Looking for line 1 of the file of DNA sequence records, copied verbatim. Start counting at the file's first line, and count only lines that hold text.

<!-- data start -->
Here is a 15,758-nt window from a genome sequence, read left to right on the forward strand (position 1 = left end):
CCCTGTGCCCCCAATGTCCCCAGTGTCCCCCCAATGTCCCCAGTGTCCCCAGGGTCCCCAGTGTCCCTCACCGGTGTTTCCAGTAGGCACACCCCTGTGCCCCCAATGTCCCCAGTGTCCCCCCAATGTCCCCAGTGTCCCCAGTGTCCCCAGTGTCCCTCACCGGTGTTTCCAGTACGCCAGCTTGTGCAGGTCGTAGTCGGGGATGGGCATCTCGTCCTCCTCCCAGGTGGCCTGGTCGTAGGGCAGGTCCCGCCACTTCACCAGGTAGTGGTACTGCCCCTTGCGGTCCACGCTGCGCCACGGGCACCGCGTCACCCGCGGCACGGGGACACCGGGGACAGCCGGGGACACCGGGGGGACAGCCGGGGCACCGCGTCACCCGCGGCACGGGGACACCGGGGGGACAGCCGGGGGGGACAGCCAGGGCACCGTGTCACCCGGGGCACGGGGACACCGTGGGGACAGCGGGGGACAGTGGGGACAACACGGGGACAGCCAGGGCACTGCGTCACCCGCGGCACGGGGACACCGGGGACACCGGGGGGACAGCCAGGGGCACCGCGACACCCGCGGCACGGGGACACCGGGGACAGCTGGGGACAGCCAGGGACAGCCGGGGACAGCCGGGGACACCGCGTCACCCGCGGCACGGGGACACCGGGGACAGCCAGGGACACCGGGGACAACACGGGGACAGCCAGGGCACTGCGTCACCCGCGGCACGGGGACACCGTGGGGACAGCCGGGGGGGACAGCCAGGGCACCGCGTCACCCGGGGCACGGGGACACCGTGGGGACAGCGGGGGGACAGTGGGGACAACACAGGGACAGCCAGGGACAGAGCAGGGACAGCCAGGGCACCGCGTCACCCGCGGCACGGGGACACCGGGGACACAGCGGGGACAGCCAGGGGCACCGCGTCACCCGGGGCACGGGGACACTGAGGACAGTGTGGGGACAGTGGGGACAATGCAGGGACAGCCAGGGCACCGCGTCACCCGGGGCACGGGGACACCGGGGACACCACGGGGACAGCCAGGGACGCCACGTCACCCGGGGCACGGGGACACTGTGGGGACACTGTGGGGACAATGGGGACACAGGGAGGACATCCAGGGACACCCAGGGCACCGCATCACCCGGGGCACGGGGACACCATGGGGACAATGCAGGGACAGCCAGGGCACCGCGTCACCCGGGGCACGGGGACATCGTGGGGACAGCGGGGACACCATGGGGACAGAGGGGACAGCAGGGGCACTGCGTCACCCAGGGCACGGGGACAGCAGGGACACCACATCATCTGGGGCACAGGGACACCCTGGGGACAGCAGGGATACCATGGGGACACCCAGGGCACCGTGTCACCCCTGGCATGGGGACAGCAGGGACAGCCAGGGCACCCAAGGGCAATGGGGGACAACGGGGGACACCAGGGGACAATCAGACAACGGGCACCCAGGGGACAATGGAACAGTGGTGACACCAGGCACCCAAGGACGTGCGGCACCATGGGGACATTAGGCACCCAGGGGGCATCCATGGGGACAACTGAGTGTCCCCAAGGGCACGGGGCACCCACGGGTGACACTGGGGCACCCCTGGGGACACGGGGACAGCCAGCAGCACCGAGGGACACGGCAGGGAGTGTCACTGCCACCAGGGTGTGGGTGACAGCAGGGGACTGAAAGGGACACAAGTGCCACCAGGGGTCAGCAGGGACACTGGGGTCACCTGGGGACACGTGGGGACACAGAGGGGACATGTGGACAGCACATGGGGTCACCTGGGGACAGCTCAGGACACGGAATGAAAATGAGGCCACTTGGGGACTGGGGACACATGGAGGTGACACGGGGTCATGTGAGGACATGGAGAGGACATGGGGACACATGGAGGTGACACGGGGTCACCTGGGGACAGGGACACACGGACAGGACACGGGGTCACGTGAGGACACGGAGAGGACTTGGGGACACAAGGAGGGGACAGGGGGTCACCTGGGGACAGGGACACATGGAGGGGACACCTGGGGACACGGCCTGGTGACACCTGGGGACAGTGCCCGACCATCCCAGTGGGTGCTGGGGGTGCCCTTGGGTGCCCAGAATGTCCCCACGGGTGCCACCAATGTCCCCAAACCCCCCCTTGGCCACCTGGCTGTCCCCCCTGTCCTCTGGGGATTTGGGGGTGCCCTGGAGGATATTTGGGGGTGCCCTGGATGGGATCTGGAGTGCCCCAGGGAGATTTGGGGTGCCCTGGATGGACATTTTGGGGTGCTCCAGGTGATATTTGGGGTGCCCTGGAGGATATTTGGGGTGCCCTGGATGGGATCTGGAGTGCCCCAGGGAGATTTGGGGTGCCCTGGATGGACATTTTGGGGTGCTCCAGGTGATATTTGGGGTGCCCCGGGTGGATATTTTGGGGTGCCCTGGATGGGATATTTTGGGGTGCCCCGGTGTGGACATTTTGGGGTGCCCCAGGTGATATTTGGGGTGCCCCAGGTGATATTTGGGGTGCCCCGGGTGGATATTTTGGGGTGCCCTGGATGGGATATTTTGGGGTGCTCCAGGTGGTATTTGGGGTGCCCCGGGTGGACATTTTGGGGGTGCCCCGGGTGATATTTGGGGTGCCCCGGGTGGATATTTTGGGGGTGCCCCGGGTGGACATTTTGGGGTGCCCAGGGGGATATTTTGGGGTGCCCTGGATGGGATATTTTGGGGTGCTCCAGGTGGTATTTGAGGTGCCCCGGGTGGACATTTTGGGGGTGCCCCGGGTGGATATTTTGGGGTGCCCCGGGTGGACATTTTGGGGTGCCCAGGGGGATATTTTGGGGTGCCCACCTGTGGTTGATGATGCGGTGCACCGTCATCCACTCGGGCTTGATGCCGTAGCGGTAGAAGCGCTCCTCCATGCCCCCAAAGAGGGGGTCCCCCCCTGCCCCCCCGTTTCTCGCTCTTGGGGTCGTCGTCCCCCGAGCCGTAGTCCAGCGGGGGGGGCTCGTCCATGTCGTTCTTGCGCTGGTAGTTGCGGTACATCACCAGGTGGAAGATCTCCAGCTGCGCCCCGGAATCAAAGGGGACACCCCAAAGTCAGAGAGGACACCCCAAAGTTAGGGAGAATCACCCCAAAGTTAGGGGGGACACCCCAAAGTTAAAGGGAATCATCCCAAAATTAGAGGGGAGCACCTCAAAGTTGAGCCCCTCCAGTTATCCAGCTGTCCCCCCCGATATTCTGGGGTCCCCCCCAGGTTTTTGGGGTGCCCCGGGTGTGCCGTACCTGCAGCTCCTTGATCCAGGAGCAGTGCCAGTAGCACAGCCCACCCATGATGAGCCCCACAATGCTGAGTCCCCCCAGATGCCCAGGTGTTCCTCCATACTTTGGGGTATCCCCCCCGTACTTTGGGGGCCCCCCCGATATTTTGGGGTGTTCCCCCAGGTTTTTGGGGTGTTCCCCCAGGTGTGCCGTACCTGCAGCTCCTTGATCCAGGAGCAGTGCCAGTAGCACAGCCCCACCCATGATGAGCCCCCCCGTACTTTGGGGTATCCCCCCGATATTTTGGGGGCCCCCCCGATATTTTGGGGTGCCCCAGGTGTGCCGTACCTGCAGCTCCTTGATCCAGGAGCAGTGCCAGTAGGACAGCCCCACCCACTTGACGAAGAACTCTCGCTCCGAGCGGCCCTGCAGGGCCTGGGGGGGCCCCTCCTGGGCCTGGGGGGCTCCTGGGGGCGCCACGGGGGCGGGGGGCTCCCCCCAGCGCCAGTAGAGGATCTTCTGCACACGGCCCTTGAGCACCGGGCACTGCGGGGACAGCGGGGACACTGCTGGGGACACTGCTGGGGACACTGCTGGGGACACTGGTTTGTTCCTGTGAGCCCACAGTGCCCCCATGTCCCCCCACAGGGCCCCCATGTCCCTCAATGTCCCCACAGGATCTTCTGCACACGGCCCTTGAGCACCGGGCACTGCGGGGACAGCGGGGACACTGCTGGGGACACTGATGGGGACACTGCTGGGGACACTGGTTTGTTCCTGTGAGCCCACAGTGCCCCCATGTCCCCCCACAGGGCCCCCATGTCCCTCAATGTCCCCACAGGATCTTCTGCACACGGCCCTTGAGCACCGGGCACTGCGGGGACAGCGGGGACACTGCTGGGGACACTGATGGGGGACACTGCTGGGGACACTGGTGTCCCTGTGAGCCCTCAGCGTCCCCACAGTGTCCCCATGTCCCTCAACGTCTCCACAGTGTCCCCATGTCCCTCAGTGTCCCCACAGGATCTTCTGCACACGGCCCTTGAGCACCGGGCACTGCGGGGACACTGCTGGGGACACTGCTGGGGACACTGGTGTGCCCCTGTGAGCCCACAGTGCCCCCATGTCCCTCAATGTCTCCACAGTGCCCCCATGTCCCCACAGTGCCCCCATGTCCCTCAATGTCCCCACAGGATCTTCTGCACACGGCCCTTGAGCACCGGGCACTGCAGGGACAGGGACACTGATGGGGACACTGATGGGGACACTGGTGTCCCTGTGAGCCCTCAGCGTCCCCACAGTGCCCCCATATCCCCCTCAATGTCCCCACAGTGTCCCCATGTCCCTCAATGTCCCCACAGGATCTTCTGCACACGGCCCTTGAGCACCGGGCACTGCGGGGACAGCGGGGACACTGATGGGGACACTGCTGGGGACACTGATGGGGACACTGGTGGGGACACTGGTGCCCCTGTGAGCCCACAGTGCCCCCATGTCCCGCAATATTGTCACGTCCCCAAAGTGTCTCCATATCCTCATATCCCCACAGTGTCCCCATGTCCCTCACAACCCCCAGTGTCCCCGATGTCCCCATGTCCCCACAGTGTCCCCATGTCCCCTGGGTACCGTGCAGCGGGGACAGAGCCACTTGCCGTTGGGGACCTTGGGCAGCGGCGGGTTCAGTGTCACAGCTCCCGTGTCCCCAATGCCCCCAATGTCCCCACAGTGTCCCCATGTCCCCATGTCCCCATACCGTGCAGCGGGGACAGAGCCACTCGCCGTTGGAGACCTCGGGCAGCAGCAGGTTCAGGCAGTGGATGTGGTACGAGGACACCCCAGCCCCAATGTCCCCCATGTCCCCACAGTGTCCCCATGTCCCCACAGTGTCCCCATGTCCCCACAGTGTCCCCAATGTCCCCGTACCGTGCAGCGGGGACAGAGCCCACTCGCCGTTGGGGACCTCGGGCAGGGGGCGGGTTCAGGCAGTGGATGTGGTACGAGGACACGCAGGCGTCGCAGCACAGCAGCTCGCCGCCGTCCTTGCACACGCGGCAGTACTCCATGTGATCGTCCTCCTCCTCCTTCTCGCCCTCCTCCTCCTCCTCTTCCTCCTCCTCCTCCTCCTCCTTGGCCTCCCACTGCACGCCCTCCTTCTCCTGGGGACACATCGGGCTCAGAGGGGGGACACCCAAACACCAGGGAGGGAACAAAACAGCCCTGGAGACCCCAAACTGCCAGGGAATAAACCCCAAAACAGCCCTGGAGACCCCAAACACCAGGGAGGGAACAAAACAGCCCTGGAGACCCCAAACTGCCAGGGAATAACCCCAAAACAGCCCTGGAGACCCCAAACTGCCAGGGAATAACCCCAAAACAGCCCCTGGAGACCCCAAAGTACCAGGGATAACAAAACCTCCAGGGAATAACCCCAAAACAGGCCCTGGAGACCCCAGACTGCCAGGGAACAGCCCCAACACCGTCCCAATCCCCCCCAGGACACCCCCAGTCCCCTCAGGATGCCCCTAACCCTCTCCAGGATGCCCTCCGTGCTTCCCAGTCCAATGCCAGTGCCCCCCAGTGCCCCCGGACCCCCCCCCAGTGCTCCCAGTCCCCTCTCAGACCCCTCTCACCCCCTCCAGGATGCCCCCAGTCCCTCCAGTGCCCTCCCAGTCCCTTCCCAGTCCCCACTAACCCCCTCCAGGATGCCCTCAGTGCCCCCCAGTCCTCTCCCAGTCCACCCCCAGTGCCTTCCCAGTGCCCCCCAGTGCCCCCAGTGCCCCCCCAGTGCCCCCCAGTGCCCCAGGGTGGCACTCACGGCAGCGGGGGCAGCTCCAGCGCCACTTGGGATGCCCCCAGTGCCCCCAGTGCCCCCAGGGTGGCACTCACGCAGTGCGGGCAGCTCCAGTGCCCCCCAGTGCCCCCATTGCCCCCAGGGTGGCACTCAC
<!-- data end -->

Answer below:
Here is a 15,758-nt window from a genome sequence, read left to right on the forward strand (position 1 = left end):